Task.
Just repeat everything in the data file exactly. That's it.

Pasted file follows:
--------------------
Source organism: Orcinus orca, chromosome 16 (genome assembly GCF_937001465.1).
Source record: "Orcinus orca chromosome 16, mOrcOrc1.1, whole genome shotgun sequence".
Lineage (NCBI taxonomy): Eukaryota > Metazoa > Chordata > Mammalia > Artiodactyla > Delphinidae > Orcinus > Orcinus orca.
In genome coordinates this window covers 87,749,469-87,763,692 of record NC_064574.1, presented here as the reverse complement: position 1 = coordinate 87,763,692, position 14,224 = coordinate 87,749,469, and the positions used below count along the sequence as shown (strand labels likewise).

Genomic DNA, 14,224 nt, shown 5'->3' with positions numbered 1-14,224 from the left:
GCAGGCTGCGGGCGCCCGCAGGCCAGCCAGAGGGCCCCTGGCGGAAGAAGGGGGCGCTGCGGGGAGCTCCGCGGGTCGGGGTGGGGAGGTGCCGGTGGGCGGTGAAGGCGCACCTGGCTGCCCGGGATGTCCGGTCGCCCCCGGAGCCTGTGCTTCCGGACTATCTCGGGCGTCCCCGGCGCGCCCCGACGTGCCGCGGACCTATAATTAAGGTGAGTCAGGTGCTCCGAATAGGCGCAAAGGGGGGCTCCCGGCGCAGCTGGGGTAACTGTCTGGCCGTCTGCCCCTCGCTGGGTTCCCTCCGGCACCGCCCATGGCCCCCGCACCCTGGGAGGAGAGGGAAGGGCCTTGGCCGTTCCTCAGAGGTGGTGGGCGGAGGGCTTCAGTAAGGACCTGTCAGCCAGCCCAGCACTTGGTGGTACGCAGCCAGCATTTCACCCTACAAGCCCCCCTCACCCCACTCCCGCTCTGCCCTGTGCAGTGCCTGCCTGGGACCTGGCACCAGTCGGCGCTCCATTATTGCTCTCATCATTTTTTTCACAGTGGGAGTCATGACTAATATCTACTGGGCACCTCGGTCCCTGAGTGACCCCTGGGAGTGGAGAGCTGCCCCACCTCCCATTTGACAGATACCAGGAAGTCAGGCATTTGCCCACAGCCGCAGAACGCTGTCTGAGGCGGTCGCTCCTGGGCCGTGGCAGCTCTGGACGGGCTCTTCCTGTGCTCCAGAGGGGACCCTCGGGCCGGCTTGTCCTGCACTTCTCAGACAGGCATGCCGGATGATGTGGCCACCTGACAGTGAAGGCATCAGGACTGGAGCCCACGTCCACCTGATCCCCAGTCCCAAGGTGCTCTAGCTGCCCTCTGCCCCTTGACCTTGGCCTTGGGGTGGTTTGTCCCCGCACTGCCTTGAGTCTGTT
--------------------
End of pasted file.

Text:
Source organism: Orcinus orca, chromosome 16 (genome assembly GCF_937001465.1).
Source record: "Orcinus orca chromosome 16, mOrcOrc1.1, whole genome shotgun sequence".
Lineage (NCBI taxonomy): Eukaryota > Metazoa > Chordata > Mammalia > Artiodactyla > Delphinidae > Orcinus > Orcinus orca.
In genome coordinates this window covers 87,749,469-87,763,692 of record NC_064574.1, presented here as the reverse complement: position 1 = coordinate 87,763,692, position 14,224 = coordinate 87,749,469, and the positions used below count along the sequence as shown (strand labels likewise).

Genomic DNA, 14,224 nt, shown 5'->3' with positions numbered 1-14,224 from the left:
GCAGGCTGCGGGCGCCCGCAGGCCAGCCAGAGGGCCCCTGGCGGAAGAAGGGGGCGCTGCGGGGAGCTCCGCGGGTCGGGGTGGGGAGGTGCCGGTGGGCGGTGAAGGCGCACCTGGCTGCCCGGGATGTCCGGTCGCCCCCGGAGCCTGTGCTTCCGGACTATCTCGGGCGTCCCCGGCGCGCCCCGACGTGCCGCGGACCTATAATTAAGGTGAGTCAGGTGCTCCGAATAGGCGCAAAGGGGGGCTCCCGGCGCAGCTGGGGTAACTGTCTGGCCGTCTGCCCCTCGCTGGGTTCCCTCCGGCACCGCCCATGGCCCCCGCACCCTGGGAGGAGAGGGAAGGGCCTTGGCCGTTCCTCAGAGGTGGTGGGCGGAGGGCTTCAGTAAGGACCTGTCAGCCAGCCCAGCACTTGGTGGTACGCAGCCAGCATTTCACCCTACAAGCCCCCCTCACCCCACTCCCGCTCTGCCCTGTGCAGTGCCTGCCTGGGACCTGGCACCAGTCGGCGCTCCATTATTGCTCTCATCATTTTTTTCACAGTGGGAGTCATGACTAATATCTACTGGGCACCTCGGTCCCTGAGTGACCCCTGGGAGTGGAGAGCTGCCCCACCTCCCATTTGACAGATACCAGGAAGTCAGGCATTTGCCCACAGCCGCAGAACGCTGTCTGAGGCGGTCGCTCCTGGGCCGTGGCAGCTCTGGACGGGCTCTTCCTGTGCTCCAGAGGGGACCCTCGGGCCGGCTTGTCCTGCACTTCTCAGACAGGCATGCCGGATGATGTGGCCACCTGACAGTGAAGGCATCAGGACTGGAGCCCACGTCCACCTGATCCCCAGTCCCAAGGTGCTCTAGCTGCCCTCTGCCCCTTGACCTTGGCCTTGGGGTGGTTTGTCCCCGCACTGCCTTGAGTCTGTT